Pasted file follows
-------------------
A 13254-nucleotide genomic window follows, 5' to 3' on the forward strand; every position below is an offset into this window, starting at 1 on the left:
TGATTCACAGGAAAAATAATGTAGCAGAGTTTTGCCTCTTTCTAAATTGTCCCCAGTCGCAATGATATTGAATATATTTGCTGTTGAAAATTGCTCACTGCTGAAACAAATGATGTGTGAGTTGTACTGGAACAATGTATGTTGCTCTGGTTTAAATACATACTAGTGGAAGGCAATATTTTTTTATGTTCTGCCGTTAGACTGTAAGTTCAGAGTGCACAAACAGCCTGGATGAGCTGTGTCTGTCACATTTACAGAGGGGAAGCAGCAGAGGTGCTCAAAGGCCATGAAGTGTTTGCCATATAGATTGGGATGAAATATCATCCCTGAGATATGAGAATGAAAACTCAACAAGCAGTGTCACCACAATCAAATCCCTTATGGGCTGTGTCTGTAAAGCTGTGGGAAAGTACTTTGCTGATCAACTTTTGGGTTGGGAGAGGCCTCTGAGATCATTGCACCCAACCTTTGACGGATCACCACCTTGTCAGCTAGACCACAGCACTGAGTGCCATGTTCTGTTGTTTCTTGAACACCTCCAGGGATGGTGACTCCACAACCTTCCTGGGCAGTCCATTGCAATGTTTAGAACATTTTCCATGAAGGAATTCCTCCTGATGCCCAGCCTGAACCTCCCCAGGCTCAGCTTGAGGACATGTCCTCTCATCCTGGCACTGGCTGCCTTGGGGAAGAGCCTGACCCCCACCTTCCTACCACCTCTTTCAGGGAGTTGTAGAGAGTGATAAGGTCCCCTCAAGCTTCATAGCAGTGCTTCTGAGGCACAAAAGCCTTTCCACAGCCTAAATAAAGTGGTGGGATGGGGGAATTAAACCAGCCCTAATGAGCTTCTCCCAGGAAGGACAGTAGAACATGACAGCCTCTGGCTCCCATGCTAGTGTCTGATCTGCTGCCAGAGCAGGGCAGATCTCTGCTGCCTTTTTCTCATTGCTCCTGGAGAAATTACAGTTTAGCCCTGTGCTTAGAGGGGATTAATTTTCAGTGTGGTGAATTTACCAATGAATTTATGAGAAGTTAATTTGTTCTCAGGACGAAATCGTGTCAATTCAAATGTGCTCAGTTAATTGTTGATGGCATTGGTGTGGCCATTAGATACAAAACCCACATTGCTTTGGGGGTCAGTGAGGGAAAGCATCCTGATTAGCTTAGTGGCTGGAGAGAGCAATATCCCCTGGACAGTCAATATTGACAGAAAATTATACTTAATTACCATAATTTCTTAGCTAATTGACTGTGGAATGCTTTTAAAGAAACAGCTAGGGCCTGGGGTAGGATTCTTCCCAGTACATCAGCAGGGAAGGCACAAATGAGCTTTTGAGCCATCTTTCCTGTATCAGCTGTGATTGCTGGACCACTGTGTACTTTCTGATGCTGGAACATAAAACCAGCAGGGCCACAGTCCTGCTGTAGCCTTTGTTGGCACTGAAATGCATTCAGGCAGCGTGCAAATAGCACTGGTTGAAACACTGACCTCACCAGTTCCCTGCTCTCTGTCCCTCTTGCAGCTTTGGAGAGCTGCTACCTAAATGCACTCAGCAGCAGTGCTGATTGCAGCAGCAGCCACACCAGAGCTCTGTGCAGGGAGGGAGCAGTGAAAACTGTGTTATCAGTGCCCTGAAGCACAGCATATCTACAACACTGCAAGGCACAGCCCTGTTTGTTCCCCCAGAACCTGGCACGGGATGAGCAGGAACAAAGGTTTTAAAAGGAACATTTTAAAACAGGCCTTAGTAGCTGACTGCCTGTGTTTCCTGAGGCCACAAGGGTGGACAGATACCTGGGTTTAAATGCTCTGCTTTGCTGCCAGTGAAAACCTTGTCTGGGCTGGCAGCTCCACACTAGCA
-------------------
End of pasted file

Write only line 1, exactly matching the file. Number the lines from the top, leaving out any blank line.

A 13254-nucleotide genomic window follows, 5' to 3' on the forward strand; every position below is an offset into this window, starting at 1 on the left: